Updated: May 22, 2020
By: Jacob Walters
Stewie Griffin: “So far, Halloween’s been a bigger letdown than being a Mets fan.”
(Cut away to Stewie at the Mets Opening Day game)
Announcer: “Opening Day and here’s the first pitch!”
Announcer: “And the season’s over!”
(Stewie throws his Mets hat down in disgust)
Life as a Mets fan has not been easy. Constant ridicule, mediocre play, raw deals, Mike Francesa yelling as he gets ready to throw his Diet Coke at Terry Collins. Who do you look at as the source of the Mets’ woes and misery? Fred Wilpon!
Born in 1936, Wilpon was initially a minority owner of the Mets in 1980. Eventually, he bought more stock in the team, becoming the majority owner. Wilpon also cofounded Sterling Equities, a commercial real estate development company where he’s currently the chairman. There, they developed townhouses in Tarrytown, a successful suburb in Westchester. Seeking to minimize tax obligations, they bought land in regions with favorable tax placement.
Wilpon and the Mets have done some awful deeds to the local media. First, there’s the ordeal with Francesa, who’s the top of the food chain in New York’s sports radio market at WFAN. Francesa has been critical of the Mets for years, even implying that “THEYYY STINK” in a rather humorous rant. This has resulted in the Mets banning certain members of their organization from talking with Francesa out of fear of criticism from the leader of the Mongo Nation. The Mets have even resorted to banning Francesa from broadcasting at Citi Field!
Francesa responded by calling the ordeal “ridiculous” and implied that Wilpon and the Mets were “acting like a bunch of jackasses.” However, Francesa isn’t the only person who has felt the wrath of Wilpon and the Mets. Wilpon has also been on record criticizing Mets players such as Carlos Beltran, Jose Reyes, and David Wright. Here are some of Wilpon’s thoughts on his past players and his “sh***y team”:
On Reyes: “He’s a racehorse. He thinks he’s going to get Carl Crawford money. He’s had everything wrong with him. He won’t get it.”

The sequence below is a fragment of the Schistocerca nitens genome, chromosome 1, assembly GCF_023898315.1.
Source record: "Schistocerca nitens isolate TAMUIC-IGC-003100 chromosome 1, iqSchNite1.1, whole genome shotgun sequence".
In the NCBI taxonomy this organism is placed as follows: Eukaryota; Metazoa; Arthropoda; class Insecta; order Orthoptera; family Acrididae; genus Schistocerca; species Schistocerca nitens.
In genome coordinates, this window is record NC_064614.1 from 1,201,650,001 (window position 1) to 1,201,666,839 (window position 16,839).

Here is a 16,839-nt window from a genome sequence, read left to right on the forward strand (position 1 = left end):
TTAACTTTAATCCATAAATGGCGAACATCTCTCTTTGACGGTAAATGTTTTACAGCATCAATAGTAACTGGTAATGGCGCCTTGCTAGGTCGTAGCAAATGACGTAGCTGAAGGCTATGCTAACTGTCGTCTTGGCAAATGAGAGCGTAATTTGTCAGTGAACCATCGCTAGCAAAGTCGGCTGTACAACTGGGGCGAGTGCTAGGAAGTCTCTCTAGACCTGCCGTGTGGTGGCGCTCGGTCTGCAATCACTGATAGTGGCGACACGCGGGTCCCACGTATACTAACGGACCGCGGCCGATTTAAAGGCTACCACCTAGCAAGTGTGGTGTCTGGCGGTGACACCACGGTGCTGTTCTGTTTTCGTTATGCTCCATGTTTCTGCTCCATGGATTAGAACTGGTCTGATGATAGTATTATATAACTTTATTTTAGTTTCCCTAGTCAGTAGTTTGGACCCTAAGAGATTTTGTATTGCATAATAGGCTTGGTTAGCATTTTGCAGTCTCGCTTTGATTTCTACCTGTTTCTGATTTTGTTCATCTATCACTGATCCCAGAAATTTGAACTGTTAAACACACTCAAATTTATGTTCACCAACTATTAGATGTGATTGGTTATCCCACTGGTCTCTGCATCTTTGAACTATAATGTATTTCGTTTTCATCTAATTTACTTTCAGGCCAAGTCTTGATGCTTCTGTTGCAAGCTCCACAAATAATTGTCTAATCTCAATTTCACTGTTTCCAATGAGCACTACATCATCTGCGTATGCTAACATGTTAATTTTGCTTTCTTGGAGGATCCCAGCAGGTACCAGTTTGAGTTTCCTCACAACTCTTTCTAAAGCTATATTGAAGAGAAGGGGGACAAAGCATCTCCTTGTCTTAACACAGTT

On Mets cornerstone David Wright: “He’s pressing. A really good kid. A very good player. Not a superstar.”
On Carlos Beltran: “We had some schmuck in New York who paid him based on one series (2004 against the Astros). “He’s 65 to 70% of what he was.”
Wilpon did issue an apology… in the middle of the night. In fact, Reyes was unaware that Wilpon issued an apology, sleeping through the apology. Wilpon’s persona must’ve put him to sleep. If you want a better reason why Wilpon’s the worst owner, look at his front office moves. During Wilpon’s tenure, the Mets have had seven different managers and nine different general managers (including a triumvirate interim tenure). There’s also the botched sale to Steve Cohen and Wilpon contacting Donald Trump about buying the Mets. You know, the guy who declared Chapter 11 bankruptcy six times. That Donald Trump. Then there’s the current general manager Brodie Van Wagenen, who recently traded two top-100 prospects in Jarred Kelenic and Justin Dunn to the Seattle Mariners for… Robinson Cano and Edwin Diaz. The aging Cano has a hefty contract that was worth $210 million that Seattle offloaded to the Mets and Diaz had a 5.59 ERA with a WHIP of 1.38 and seven blown saves last season with New York. It must not help that Van Wagenen and the front office are making the calls for the bullpen. Yeah, it’s that authoritarian in Wilpon’s house.